2 Responses

  1. […] and political authority are sacred.  (I’ve described the quality of being sacred in detail here.)  Profane things are not evil—some of them, such as friendship, money, entertainment, and […]

  2. First, you fail to distinguish between mythology and religion. The former is generally subsumed under the latter as a component of its transmission. However, there are those like Joseph Campbell and Mircea Eliade, your apparent mentor, who regard mythology as the broader term, designating a collection of symbolic images and metaphoric narratives that are universal in human experience and intended to awaken consciousness to its meaning and being within its existence.

    It is in this context that Campbell called religion misunderstood mythology. Religion invariably imposes factuality and historicity on an experience of illumination and insight that is instead intended to be dimensionless, not localized either in time or space. Eliade discusses at length the trans-dimensional nature of sacred time and sacred space and the way in which religions, especially Judaism and Christianity, radically altered the concept. The referents of three great world religions are to places and events fixed in historical time and space. Their insistence on this literalness in doctrine, on the “truth” of their contrary and contending interpretations even about their supposedly common divine father, results in the on-going madness of their trying to drop bombs on each other in the name of religion. And it is in this context that Campbell called religion a “defense against the experience of God.”

    In contrast, the referents of mythology are to places and events unfixed from the temporal or spatial and so evocative of the transcendent, and like art, expressive of “not primarily a thought or even a feeling, but an impact.”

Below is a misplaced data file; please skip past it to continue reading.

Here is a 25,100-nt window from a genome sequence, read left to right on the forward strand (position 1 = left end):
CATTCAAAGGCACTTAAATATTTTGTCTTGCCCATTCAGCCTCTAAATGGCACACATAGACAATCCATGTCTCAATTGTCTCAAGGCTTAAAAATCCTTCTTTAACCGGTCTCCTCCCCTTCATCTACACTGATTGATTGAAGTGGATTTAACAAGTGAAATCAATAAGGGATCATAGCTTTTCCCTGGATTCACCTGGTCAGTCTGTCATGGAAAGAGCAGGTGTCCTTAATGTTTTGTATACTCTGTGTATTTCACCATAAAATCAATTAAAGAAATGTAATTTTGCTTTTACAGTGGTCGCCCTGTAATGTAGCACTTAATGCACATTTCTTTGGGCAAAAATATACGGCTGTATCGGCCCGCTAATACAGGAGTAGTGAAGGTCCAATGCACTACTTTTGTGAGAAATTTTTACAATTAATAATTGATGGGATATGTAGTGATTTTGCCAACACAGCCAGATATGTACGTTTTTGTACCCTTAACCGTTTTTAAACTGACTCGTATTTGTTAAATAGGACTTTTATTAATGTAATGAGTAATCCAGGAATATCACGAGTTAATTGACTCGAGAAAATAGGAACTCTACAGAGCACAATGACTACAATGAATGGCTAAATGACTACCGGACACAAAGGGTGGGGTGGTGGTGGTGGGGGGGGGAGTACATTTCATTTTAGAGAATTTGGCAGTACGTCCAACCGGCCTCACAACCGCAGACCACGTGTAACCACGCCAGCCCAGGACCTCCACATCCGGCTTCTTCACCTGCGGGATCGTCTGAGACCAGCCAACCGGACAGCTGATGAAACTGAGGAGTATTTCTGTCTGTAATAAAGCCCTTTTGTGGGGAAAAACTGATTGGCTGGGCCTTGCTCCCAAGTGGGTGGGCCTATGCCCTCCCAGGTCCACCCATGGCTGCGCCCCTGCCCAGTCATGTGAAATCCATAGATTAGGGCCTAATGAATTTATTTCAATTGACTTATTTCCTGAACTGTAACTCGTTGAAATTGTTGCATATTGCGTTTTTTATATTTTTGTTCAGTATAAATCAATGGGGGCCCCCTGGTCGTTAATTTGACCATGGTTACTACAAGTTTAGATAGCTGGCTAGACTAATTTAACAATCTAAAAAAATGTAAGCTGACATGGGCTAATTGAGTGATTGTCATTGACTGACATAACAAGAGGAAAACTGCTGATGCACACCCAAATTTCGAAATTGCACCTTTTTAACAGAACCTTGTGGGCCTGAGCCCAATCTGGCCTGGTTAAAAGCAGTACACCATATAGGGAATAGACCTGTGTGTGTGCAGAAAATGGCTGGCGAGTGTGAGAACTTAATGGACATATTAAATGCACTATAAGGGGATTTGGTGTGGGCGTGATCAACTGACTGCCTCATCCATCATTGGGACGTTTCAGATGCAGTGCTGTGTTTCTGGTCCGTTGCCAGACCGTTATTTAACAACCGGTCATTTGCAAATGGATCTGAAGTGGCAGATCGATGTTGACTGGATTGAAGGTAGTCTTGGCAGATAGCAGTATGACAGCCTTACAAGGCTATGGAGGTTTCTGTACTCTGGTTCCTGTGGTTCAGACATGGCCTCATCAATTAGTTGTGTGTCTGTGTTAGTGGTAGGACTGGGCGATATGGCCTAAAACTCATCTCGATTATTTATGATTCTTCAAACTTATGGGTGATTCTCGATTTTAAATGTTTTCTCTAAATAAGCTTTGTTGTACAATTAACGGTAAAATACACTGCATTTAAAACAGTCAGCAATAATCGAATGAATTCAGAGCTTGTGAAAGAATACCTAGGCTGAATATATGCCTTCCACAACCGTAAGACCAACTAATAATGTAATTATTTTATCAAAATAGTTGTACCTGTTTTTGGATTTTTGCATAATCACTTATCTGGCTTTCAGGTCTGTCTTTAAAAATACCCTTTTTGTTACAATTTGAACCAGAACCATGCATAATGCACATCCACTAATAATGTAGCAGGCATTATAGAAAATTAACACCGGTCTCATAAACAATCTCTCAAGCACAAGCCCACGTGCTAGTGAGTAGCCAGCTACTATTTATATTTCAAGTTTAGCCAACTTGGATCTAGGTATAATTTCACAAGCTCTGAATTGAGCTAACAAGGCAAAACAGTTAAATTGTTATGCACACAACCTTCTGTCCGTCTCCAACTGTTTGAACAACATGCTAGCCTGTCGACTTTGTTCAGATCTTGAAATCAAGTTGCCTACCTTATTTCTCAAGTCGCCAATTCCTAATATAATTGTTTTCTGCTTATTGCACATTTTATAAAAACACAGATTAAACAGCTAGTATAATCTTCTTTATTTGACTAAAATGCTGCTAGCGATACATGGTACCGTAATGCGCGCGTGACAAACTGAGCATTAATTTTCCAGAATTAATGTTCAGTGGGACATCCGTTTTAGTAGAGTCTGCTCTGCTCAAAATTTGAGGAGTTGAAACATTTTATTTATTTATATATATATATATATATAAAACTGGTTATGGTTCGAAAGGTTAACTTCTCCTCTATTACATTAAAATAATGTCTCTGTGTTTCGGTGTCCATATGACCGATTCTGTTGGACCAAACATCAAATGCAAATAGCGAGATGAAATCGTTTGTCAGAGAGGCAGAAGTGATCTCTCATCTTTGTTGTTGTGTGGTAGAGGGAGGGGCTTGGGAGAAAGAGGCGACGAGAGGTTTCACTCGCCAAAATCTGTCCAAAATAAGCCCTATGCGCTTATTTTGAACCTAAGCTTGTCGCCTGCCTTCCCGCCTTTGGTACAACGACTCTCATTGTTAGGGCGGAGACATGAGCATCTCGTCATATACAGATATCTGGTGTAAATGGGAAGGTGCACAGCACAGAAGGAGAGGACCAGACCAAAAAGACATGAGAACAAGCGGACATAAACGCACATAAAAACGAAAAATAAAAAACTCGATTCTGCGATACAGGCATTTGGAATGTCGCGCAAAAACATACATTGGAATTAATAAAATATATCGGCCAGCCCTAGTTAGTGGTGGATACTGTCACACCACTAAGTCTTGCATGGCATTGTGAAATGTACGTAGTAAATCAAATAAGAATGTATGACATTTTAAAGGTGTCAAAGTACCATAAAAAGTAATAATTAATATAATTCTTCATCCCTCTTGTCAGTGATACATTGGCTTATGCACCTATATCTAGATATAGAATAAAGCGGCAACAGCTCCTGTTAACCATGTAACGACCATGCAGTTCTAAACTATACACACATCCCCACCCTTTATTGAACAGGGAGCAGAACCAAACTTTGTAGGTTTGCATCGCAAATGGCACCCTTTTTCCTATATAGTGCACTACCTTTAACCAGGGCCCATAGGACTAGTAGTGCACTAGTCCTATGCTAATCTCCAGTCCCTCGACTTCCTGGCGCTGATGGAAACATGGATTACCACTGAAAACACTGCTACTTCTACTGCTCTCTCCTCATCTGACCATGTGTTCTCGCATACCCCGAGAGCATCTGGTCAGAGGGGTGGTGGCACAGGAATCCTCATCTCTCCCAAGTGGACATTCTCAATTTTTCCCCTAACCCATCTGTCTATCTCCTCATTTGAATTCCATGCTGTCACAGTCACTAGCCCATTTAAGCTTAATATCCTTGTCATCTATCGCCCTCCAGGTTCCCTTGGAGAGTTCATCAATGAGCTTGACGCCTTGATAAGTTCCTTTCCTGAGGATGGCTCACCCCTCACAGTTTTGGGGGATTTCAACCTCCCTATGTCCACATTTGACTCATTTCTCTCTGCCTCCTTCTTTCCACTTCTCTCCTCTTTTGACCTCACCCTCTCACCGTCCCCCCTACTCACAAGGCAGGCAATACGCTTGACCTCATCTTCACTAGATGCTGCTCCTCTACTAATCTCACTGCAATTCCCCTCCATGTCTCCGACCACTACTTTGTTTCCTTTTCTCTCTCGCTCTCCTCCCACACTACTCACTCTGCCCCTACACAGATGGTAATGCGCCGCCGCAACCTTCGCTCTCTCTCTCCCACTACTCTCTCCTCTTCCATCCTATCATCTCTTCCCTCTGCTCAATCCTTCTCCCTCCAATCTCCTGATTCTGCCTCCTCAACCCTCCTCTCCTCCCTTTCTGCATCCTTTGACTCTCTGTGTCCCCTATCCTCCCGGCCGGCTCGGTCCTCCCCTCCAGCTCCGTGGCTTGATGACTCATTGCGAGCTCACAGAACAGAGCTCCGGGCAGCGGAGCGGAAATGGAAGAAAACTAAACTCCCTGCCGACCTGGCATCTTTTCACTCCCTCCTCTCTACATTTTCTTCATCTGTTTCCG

Second, you skate dangerously close to pantheism when you describe the cosmic order “as a manifestation of the divine presence.” The Catholic Church has been very adamant on rejecting this linkage. At any rate, it is a vast leap in faith to conclude that this cosmic order “By its very existence, … reveals the rationality of God.” Looking at nature ravenous in tooth and claw might as easily lead to the opposite conclusion of an order devoid of divinity. In either case, it is a matter of interpretation, not “gospel” truth.  

    Finally your contention that religion without qualification posits a Divinity “that is supremely good, powerful, majestic, beautiful, rational, and just” is utter nonsense. You are, of course, speaking solely in the context of a western Deity, more particularly a Christian one. But religion generally subscribes to no such list of predicates. Islam, for example, firmly rejects any such attributes as merely human qualities whereas Allah is not bound by notions of goodness or justice or rationality but is entirely unconstrained in the exercise of his arbitrary and capricious Will. Even so-called natural laws of cause and effect, those that you assume reflect a Divine rationality at work in the cosmic order, do not apply to Allah and are inoperative in a world entirely dependent on his constant intervention and maintenance.